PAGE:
AIRBORNE BLOCK CHARGE PLAYS

All block-charge calls are difficult decisions. Plays that involve a secondary defender are even more difficult than plays that involve the primary defender. Block-charge plays that involve and airborne shooter are, I believe, the most difficult of all.

On these airborne shooter plays the defender must obtain legal guarding position before the shooter leaves the floor. One of the aspects of this play that makes it so difficult is that where the defender obtains LGP and where the shooter leaves the floor can be, and often are, several feet apart.

There are a couple of ways to work this play. Focus on the defender first until he becomes legal then switch your focus to the shooter. If by the time you get to the shooter he/she is well into the air the best decision is probably a block. If the shooter is just leaving the floor by the time you get to him/her the best decision is probably a charge.

However, you might like the opposite approach better. Watch the shooter until he becomes airborne, and then change focus to the defender. If the defender is just becoming legal you probably want to rule a block. If the defender is clearly legal probably the best decision is a charge call.
Whichever way you go, this is a play that requires a high degree of decisiveness. Sell it!

The first video clip below shows an airborne shooter colliding with a defender. This is a play that could, in my view, go either way. When I first saw it at real time speed I ruled a charge.

In slo-mo it looks like the defender may be a little late obtaining LGP.

There is a block-charge philosophy called the “dumb play’ philosophy. It goes like this. If the defender was there waiting and the offensive dribble driver knew he was there but goes airborne anyway rather than pulling up for a ten-foot jumper or a dish, then that is probably a ‘dumb play.” If you have any question about your decision and the offensive player had a smarter option than the collision, rule a charge.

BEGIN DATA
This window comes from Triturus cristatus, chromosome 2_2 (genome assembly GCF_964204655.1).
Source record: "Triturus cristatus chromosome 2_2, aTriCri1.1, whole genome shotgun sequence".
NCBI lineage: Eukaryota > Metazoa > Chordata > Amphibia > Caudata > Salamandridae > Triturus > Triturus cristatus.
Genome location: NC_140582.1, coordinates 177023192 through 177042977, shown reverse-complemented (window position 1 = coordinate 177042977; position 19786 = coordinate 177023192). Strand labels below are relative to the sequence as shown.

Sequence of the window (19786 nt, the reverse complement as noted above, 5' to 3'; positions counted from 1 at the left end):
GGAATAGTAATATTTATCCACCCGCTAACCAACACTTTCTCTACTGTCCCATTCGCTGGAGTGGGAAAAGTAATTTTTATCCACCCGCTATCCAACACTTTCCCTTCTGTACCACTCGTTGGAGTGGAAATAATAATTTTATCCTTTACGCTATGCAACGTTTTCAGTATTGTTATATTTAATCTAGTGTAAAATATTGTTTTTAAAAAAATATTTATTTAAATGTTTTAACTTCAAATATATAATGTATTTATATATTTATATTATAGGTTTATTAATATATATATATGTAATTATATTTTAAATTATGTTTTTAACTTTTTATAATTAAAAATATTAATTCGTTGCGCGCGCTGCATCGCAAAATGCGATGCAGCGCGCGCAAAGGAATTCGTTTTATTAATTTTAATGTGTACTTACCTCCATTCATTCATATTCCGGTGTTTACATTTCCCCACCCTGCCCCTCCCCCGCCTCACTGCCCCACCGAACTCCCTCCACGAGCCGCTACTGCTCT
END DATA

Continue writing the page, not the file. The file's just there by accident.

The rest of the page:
Another philosophy states that if it is a “bang-bang” play; rule a block because of the higher possibility of injury to the airborne shooter. This philosophy may be the most popular.

The lead in the first clip below is in great position, is very decisive and probably got the play right. I wish he had given a foul signal first, before showing “block.” Also, he walks away from the players on the floor after the collision. Slow down and stay at the scene of the crime until all is good.

The center official could have closed down to the players on the floor with more urgency while using his voice to make sure there was no retaliation.

Here is another play where the dribble driver goes airborne and the covering official rules a charge. This is another bang-bang play that probably could go either way.

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